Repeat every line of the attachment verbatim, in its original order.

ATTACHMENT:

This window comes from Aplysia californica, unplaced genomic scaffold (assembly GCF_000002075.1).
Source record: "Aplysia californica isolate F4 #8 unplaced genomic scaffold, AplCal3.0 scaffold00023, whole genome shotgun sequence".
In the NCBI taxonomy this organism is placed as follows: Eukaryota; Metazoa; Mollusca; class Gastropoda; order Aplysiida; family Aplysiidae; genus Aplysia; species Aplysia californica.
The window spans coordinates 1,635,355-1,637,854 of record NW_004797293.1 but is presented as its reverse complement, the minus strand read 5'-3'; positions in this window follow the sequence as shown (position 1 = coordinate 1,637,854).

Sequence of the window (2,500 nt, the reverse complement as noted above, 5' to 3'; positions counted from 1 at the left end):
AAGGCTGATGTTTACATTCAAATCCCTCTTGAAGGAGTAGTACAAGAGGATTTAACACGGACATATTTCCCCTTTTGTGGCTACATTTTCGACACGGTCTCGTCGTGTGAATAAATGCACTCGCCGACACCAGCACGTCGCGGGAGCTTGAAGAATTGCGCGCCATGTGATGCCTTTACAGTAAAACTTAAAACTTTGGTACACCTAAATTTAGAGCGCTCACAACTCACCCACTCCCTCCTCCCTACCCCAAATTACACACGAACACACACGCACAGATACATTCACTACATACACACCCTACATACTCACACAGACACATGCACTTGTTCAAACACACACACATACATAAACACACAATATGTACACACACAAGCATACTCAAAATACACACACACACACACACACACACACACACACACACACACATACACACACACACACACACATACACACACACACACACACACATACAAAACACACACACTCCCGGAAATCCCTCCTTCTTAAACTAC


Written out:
This window comes from Aplysia californica, unplaced genomic scaffold (assembly GCF_000002075.1).
Source record: "Aplysia californica isolate F4 #8 unplaced genomic scaffold, AplCal3.0 scaffold00023, whole genome shotgun sequence".
In the NCBI taxonomy this organism is placed as follows: Eukaryota; Metazoa; Mollusca; class Gastropoda; order Aplysiida; family Aplysiidae; genus Aplysia; species Aplysia californica.
The window spans coordinates 1,635,355-1,637,854 of record NW_004797293.1 but is presented as its reverse complement, the minus strand read 5'-3'; positions in this window follow the sequence as shown (position 1 = coordinate 1,637,854).

Sequence of the window (2,500 nt, the reverse complement as noted above, 5' to 3'; positions counted from 1 at the left end):
AAGGCTGATGTTTACATTCAAATCCCTCTTGAAGGAGTAGTACAAGAGGATTTAACACGGACATATTTCCCCTTTTGTGGCTACATTTTCGACACGGTCTCGTCGTGTGAATAAATGCACTCGCCGACACCAGCACGTCGCGGGAGCTTGAAGAATTGCGCGCCATGTGATGCCTTTACAGTAAAACTTAAAACTTTGGTACACCTAAATTTAGAGCGCTCACAACTCACCCACTCCCTCCTCCCTACCCCAAATTACACACGAACACACACGCACAGATACATTCACTACATACACACCCTACATACTCACACAGACACATGCACTTGTTCAAACACACACACATACATAAACACACAATATGTACACACACAAGCATACTCAAAATACACACACACACACACACACACACACACACACACACACACATACACACACACACACACACATACACACACACACACACACACATACAAAACACACACACTCCCGGAAATCCCTCCTTCTTAAACTAC